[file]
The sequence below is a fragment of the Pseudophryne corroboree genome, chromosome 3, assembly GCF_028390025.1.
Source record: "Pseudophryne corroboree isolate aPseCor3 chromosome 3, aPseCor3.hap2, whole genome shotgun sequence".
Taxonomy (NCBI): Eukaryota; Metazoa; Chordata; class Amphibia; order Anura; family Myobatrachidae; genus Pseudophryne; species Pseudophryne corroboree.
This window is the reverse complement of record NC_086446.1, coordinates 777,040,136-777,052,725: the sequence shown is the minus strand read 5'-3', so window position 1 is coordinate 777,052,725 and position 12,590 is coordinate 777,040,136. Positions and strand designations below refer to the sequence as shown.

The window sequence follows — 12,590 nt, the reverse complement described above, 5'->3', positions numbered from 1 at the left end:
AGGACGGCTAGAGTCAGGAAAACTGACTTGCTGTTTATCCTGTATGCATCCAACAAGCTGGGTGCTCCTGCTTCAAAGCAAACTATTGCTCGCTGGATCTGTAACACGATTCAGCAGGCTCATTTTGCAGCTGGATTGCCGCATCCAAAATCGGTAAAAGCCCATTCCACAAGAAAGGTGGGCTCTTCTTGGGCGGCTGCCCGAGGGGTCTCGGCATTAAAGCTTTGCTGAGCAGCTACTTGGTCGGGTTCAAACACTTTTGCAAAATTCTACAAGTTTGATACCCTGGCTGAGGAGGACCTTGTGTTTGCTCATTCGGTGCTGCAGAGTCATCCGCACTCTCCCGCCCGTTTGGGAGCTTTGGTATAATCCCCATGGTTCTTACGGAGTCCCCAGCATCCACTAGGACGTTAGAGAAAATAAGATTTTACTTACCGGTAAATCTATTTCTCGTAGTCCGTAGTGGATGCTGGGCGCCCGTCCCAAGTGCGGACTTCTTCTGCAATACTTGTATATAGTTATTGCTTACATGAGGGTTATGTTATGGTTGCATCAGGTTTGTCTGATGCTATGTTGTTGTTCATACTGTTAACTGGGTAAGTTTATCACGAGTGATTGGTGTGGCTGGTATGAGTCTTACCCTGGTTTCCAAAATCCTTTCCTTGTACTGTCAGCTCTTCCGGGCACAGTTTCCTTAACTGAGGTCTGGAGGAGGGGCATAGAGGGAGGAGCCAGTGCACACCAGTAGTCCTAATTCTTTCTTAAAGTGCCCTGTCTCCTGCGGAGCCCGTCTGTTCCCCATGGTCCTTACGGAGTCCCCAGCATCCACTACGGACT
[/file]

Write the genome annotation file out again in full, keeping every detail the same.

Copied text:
The sequence below is a fragment of the Pseudophryne corroboree genome, chromosome 3, assembly GCF_028390025.1.
Source record: "Pseudophryne corroboree isolate aPseCor3 chromosome 3, aPseCor3.hap2, whole genome shotgun sequence".
Taxonomy (NCBI): Eukaryota; Metazoa; Chordata; class Amphibia; order Anura; family Myobatrachidae; genus Pseudophryne; species Pseudophryne corroboree.
This window is the reverse complement of record NC_086446.1, coordinates 777,040,136-777,052,725: the sequence shown is the minus strand read 5'-3', so window position 1 is coordinate 777,052,725 and position 12,590 is coordinate 777,040,136. Positions and strand designations below refer to the sequence as shown.

The window sequence follows — 12,590 nt, the reverse complement described above, 5'->3', positions numbered from 1 at the left end:
AGGACGGCTAGAGTCAGGAAAACTGACTTGCTGTTTATCCTGTATGCATCCAACAAGCTGGGTGCTCCTGCTTCAAAGCAAACTATTGCTCGCTGGATCTGTAACACGATTCAGCAGGCTCATTTTGCAGCTGGATTGCCGCATCCAAAATCGGTAAAAGCCCATTCCACAAGAAAGGTGGGCTCTTCTTGGGCGGCTGCCCGAGGGGTCTCGGCATTAAAGCTTTGCTGAGCAGCTACTTGGTCGGGTTCAAACACTTTTGCAAAATTCTACAAGTTTGATACCCTGGCTGAGGAGGACCTTGTGTTTGCTCATTCGGTGCTGCAGAGTCATCCGCACTCTCCCGCCCGTTTGGGAGCTTTGGTATAATCCCCATGGTTCTTACGGAGTCCCCAGCATCCACTAGGACGTTAGAGAAAATAAGATTTTACTTACCGGTAAATCTATTTCTCGTAGTCCGTAGTGGATGCTGGGCGCCCGTCCCAAGTGCGGACTTCTTCTGCAATACTTGTATATAGTTATTGCTTACATGAGGGTTATGTTATGGTTGCATCAGGTTTGTCTGATGCTATGTTGTTGTTCATACTGTTAACTGGGTAAGTTTATCACGAGTGATTGGTGTGGCTGGTATGAGTCTTACCCTGGTTTCCAAAATCCTTTCCTTGTACTGTCAGCTCTTCCGGGCACAGTTTCCTTAACTGAGGTCTGGAGGAGGGGCATAGAGGGAGGAGCCAGTGCACACCAGTAGTCCTAATTCTTTCTTAAAGTGCCCTGTCTCCTGCGGAGCCCGTCTGTTCCCCATGGTCCTTACGGAGTCCCCAGCATCCACTACGGACT